IGAD, FAO Raise Climate Change Concerns

The Intergovernmental Authority on Development (IGAD) and the Food and Agriculture Organisation (FAO) say the Horn of Africa is under threat of worsening drought conditions, food insecurity and other impacts of climate change.

In a joint statement by the IGAD Executive Secretary, Workneh Gebeyehu, and the FAO Subregional Coordinator for Eastern Africa, Chimimba David Phiri, the organisations called for a scale-up of contributions to existing and future humanitarian response plans (HRP) in the region.

The Horn of Africa has become increasingly vulnerable to global warming and climate change effects, researchers have reported.

‘Vulnerable communities in the IGAD region continue to experience a complex mix of re-enforcing shocks and stresses that are eroding their resilience to food and nutrition insecurity’, the joint statement read.

The statement also said, ‘Due to the threat of worsening drought conditions, food insecurity will likely rise during the first half of 2022 across the Horn of Africa. Urgent action is therefore required now to safeguard livelihoods, save lives, and prevent worsening malnutrition’.

For instance, Djibouti, according to the World Bank 2021 Climate Risk Country Profile for the country, is vulnerable to climate change and adverse impacts from increased temperatures, increased aridity, reduced precipitation, and rising sea levels.

Socio-economic and environmental implications of climate change is expected to affect water resources, agricultural and livestock, coastal zones, health, and tourism sectors in the small African country.

‘Moreover, as forecast by the IGAD Climate Prediction and Applications Centre (ICPAC), the start of the current October–December 2021 rainy season has been significantly delayed, with little to no rainfall observed to date in many areas, raising the probability of another poor season’, the statement added.

‘Should this occur, agricultural and pastoral conditions will further deteriorate, causing households already struggling with the effects of multiple, concurrent hazards (climate variability, conflict, [Covid-19], and desert locusts) to employ negative coping strategies and reduce their food consumption.

‘This is a major source of concern as food insecurity in the region has historically increased sharply following consecutive poor rainfall seasons. For example, the 2011 famine in Somalia was preceded by two consecutive failed seasons while the 2017 drought emergency was the result of three to four below-average seasons’.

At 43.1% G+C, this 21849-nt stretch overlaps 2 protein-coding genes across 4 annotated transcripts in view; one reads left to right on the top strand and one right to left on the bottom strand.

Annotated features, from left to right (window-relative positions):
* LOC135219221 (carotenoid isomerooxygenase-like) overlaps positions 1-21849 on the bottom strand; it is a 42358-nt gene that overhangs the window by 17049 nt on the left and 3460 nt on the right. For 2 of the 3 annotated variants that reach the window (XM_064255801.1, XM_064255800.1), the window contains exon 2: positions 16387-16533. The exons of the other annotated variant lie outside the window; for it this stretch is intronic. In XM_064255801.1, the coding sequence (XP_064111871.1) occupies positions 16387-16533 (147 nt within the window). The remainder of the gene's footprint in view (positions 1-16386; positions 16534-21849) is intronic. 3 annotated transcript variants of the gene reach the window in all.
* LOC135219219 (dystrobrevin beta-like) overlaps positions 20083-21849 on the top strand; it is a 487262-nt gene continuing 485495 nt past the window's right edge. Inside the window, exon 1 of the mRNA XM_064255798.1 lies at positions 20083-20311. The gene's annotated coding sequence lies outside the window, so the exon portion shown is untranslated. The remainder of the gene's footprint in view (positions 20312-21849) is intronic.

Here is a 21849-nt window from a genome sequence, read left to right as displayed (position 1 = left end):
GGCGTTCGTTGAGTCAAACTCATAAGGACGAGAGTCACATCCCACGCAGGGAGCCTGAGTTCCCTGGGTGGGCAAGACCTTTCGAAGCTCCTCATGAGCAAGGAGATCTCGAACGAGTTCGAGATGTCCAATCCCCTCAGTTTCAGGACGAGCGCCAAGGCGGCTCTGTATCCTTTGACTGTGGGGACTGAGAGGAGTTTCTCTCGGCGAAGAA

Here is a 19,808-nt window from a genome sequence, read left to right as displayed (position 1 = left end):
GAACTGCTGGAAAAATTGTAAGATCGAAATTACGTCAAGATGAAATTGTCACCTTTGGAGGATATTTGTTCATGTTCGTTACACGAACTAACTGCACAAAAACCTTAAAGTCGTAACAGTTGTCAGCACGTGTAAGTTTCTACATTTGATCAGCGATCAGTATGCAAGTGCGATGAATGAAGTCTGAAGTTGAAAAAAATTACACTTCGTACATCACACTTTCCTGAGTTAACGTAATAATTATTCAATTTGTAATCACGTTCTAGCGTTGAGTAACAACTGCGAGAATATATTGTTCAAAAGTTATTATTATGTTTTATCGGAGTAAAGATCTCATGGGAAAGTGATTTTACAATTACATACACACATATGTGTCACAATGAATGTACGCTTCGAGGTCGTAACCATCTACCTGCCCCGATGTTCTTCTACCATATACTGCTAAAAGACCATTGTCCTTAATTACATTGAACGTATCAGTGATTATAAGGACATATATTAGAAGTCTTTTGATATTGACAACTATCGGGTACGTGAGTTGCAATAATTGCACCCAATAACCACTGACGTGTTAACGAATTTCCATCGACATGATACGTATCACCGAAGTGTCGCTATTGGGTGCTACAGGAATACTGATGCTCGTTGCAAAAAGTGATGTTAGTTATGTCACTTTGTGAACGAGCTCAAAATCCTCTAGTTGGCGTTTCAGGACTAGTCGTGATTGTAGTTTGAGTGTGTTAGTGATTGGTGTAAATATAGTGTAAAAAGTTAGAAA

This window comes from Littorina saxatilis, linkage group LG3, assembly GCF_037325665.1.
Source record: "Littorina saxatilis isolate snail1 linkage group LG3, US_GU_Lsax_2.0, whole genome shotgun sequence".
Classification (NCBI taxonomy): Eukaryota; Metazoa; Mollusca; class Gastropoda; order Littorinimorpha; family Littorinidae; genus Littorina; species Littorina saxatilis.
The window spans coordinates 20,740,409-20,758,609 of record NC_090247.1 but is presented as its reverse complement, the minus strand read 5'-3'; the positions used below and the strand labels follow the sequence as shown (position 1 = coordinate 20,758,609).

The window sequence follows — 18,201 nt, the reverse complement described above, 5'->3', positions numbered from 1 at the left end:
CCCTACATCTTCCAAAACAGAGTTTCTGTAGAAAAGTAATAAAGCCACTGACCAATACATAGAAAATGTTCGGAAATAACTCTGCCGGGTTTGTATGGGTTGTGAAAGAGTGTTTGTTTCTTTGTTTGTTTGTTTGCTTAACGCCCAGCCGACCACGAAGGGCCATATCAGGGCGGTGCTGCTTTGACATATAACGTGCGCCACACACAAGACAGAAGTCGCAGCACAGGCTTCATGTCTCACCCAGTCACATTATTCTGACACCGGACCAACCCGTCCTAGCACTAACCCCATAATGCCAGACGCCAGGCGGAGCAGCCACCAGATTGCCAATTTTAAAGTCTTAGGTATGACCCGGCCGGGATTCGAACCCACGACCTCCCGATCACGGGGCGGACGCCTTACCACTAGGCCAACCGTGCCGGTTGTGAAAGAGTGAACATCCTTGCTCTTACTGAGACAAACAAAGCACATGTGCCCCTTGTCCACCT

Data from the United Nations (UN) shows that Somalia is on the frontline of climate change and has experienced more than 30 climate-related hazards since 1990, including 12 droughts and 19 floods.

2.3 million people are already suffering with serious water, food and pasture shortages in Somalia with the UN warning that the rapidly worsening drought could lead to an extreme situation by April 2022.

The UN Development Programme (UNDP) also described the country as highly vulnerable to the current and future impacts of climate change.

Data from the Climate Institute reveals that the adverse effects of climate change on agriculture places enormous pressure on the regions’ populace who are dependent on agriculture to provide livelihoods.

Eritrea is also particularly vulnerable to climate change effects, including severe drought spells.

The UNDP has noted that current adaptive capacity is low and the country has Africa’s highest level of food insecurity, accompanied by high levels of malnutrition.

Several reports also show that Eritrean farmers have been buffeted by climate change in a country where an estimated 80 percent of its population survive as subsistence farmers.

‘We must support farmers and herders who are experiencing the impacts of poor harvests, depleted food and animal feedstock, and rising food prices’, the organisations said.

Against the backdrop of the United Nations Climate Change Conference (COP26), the African Development Bank (AfDB) launched its Climate Change and Green Growth Framework.

The framework is made up of a strategic policy, a long-term strategy covering 2021–2030 and a five-year action plan for 2021–2025.

AfDB said the climate change and green growth framework will enable it prioritise interventions, inform and guide the alignment of its future operations with the ambitious goals of the Paris Agreement.

Photo source: International Federation of Red Cross

LEAVE A REPLY

Please enter your comment!
Please enter your name here